LITTLE KNELL by Catherine Aird

LITTLE KNELL

KIRKUS REVIEW

It looks like a rather exotic new case for Detective Inspector Sloan of England's Calleshire Constabulary (Stiff News, 1999, etc.). Elderly Colonel Caversham, owner of Whimbrel House, has died, leaving his collection of valuable artifacts to the Greatorex Museum in Berebury. The oldest piece in his collection is the Egyptian mummy Rodoheptah, but when his wooden longcase is opened, the remains within are the newest of all, the corpse of Jill Carter, a young secretary dead only a few days. Although the mummy turns up in a closet in Whimbrel in time to be laid to rest again, traces of heroin found elsewhere in the house provide an unsettling new complication, verifying Sloan's suspicion that the murder is somehow tied into the thriving drug trade in the nearby fishing port of Edsway. Meanwhile, David Barton, who worked with Jill at the accounting firm of Pearson, Worrow and Gisby, lies unconscious in hospital, victim of a car accident. Sloan will come in for some snap lessons in money-laundering, a close look at the animal-protection reserve in the kingdom of Lasserta, and a couple of assaults on his integrity via bribes before he's able to pin down the force behind the mayhem.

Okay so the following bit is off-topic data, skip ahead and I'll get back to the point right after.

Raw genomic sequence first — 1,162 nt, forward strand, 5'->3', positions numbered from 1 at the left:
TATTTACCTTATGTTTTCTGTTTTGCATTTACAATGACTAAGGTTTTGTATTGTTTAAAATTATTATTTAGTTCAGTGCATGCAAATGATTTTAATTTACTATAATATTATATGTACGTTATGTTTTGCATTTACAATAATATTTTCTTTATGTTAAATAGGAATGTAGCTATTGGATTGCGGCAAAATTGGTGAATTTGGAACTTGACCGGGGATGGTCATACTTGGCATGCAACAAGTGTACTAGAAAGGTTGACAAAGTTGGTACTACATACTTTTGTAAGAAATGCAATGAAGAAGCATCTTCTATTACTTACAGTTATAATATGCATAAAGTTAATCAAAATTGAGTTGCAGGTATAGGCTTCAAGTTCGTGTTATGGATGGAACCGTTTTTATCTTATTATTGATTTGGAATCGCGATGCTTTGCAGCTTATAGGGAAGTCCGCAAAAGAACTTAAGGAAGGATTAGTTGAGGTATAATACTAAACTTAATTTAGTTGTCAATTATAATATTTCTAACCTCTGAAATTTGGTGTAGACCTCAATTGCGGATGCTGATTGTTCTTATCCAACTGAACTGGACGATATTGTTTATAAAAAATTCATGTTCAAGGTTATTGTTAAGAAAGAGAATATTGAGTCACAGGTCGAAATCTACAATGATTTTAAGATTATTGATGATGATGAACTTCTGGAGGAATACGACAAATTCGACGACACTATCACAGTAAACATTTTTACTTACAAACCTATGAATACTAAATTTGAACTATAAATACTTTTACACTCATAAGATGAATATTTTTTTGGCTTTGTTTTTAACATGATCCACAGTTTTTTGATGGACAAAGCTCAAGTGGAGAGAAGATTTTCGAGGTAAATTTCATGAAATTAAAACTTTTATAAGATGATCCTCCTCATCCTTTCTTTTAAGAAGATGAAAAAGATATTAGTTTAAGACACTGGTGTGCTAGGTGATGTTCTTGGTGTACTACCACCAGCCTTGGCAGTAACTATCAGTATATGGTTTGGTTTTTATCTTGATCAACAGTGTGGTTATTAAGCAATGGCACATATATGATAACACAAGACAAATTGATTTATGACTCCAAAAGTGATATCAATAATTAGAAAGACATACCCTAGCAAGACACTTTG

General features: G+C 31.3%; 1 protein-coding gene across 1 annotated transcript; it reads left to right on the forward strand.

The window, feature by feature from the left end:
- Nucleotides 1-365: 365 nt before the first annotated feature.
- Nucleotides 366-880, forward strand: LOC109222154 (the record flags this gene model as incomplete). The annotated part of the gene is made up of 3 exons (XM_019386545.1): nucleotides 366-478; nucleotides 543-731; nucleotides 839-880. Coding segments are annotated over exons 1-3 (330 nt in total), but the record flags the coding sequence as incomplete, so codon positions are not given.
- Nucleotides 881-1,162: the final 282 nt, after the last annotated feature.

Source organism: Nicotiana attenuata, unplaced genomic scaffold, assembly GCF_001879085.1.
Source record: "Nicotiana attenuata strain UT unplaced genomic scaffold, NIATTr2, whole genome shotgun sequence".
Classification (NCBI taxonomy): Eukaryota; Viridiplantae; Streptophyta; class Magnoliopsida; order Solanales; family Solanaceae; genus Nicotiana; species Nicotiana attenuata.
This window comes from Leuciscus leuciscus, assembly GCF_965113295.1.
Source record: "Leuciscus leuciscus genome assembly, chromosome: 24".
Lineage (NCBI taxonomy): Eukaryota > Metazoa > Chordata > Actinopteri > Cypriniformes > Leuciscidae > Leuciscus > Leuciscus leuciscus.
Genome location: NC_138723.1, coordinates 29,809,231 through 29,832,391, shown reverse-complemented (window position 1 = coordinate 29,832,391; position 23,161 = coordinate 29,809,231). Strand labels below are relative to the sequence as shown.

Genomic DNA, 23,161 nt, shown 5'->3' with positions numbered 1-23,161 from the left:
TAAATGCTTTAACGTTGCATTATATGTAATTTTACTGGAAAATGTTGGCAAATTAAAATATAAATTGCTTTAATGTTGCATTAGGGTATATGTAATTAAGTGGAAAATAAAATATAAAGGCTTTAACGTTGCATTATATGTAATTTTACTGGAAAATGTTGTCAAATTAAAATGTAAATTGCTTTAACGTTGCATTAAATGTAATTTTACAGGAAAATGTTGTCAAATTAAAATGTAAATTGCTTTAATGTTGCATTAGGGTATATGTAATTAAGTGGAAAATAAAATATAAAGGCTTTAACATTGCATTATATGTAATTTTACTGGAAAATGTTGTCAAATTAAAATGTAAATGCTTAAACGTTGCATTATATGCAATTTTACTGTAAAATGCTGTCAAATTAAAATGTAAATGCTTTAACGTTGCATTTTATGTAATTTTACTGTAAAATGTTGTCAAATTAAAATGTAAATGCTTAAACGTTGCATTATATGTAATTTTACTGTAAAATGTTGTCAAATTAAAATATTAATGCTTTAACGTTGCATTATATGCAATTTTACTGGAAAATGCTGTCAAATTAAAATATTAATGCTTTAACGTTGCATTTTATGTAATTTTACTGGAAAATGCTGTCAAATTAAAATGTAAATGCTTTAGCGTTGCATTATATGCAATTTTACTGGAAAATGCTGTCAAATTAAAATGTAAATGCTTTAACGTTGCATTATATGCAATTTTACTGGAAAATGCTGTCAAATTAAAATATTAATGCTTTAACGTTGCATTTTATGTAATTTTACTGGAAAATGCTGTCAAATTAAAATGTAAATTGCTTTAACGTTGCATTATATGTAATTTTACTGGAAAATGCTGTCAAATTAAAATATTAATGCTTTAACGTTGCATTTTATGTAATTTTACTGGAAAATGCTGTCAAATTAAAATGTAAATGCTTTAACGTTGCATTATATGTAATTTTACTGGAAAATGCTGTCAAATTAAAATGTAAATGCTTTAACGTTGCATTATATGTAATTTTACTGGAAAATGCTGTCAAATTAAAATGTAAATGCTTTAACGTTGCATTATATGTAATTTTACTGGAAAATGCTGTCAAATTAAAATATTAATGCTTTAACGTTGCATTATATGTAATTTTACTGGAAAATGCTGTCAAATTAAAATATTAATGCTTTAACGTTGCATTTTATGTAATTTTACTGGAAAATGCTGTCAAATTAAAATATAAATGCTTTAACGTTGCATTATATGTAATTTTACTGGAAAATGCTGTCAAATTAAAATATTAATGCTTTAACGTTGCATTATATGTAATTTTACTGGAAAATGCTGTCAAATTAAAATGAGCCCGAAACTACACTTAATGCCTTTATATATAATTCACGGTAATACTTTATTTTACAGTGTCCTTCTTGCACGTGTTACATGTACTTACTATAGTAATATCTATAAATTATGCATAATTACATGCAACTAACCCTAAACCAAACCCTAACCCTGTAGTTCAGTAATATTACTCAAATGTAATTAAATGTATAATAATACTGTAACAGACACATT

Not without its intriguing facets, but a surfeit of dull dialogue and an almost complete lack of suspense result in tepid pacing and a ho-hum windup. Only lovers of the formula's most ritualistic features will want to join veteran Aird for this one.

Pub Date: April 1st, 2001
ISBN: 0-312-26983-8
Page count: 208pp
Publisher: Minotaur
Review Posted Online:
Kirkus Reviews Issue: Jan. 15th, 2001




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